Deep democracy at Women of the World Festival in Rio, Brazil
The Women of the World Festival, (‘WOW’ or ‘Festival Mulheres do Mundo’) debuted its Latin America’s journey between the 15 and 17th of November 2018. The festival has already been held in 23 countries across Europe, Asia and Africa, and the Brazilian edition convened local and international activists, entrepreneurs, politicians, inventors, journalists, artists, scientists, philosophers, women in technologies and network leaders, in a warm and intense intersectional platform. We tool stock, recharged, connected to collaborate and show the world that looking at the gender lens contributes to better performance, deeper knowledge, grow peace and a positive social impact.
I was lucky to be invited to Rio as part of an international delegation, sharing the space with brilliant fellows including Marieme Jamme (Senegal), Reni Eddo-Lodge (UK) Tanzila Khan (Pakistan), Marijana Savic (Serbia), Lulu Barrera (Mexico), Kit Redstone, Minna Salami (Finland, Nigeria), among many others.
Meeting with our Brazilian counterparts was an emotional experience as they enter another difficult period in their public administration with a president elect who has expressed antagonist views towards women, human rights defenders, peace activists, environmentalists, indigenous populations, and incredible statements are added everyday that just makes the work of our fellow collaborators engaged in peace and progress for all, more and more difficult.
It is in this context that I proposed, among other interventions, to create a safe space for people to experiment with a safe space and tools that foster dialogue – not debate. I wanted a real rich, peaceful conversation.
These safe spaces are created to enable participants to listen to others but also to be heard and ultimately make decisions and strategize wisely.
During my first intervention, I introduced the Deep Democracy concept, the brain child of Myrna Lewis. She is a co-founder of the Lewis Method of Deep Democracy which was born out of South Africa’s transition from apartheid to democracy in 1993.
How it works
There is something hugely powerful in women making themselves heard and seen in a way that suits them. Why conform. Take the space due.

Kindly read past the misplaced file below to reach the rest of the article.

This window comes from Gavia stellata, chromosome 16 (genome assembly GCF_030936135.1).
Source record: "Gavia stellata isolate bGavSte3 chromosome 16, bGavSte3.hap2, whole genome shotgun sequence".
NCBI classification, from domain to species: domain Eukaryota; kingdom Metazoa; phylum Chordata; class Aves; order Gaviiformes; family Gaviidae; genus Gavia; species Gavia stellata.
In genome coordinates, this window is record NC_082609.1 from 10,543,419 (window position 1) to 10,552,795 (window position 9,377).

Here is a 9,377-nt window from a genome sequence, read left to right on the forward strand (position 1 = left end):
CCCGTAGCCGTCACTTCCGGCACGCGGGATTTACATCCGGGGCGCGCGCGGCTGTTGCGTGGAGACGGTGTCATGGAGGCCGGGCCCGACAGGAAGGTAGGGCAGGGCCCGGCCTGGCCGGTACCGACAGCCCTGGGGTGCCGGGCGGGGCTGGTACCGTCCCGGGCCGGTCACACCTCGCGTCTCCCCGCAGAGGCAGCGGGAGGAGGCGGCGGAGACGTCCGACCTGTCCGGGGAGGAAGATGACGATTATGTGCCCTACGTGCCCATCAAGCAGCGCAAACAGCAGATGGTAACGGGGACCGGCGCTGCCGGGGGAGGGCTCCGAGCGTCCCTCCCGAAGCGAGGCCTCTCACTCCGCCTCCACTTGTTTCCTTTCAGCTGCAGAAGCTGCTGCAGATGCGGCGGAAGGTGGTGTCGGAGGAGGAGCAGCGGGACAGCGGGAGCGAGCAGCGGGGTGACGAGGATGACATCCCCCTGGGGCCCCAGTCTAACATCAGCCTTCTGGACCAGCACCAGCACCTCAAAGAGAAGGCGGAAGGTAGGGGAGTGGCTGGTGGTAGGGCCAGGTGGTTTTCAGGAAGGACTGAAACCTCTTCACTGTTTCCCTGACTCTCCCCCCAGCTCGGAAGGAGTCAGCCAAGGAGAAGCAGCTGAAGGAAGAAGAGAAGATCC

Our platform for dialogue started with this proposition:
We live in a world that looks complicated, and women and men, children, adults, elderly are paying a tough price. There are places, where circumstances are extremely tough to live in. It is true in Brazil, it is true in poor and even in privileged places in Europe, in Asia, in Africa.
However, it appears what we want is fairly simple, and that is something the organisers of the Women of the World festival have shared widely. What we want for women is:
Freedom, empathy, respect and the guarantee of a just life
The beauty of what happened next within this group that was fairly attached to a similar set of values, is that an unorchestrated dissonance appeared, people voted with their feet, some wanted to bring nuances in the space, others wanted to act quickly and directly, diversity came forward, personal stories came to the open, from violent deaths to legacy of slavery, technological and political lenses that we sometimes forget, or don’t see when we live in so called safe societies.
But there was a lot of love in the room.
We learned to look at current and future situations, we looked at our vocabulary for resistance. We listened to how we were bringing our statements forward, the words, the tones used. We explored our toolbox for responding to societal aggression, stereotypes, and self-limiting beliefs. We looked at what was in our power, and what we were letting go of.
This is never enough. There needs to be commitment for more dialogues, less bullying, more systemic thinking. At household level, on the street, with friends, strangers, on line. We never have the full picture yet we respond with our gut too fast sometimes.
I will never stay silent... however I think that having better tools for dialogue is necessary.
Our lives are at stake.
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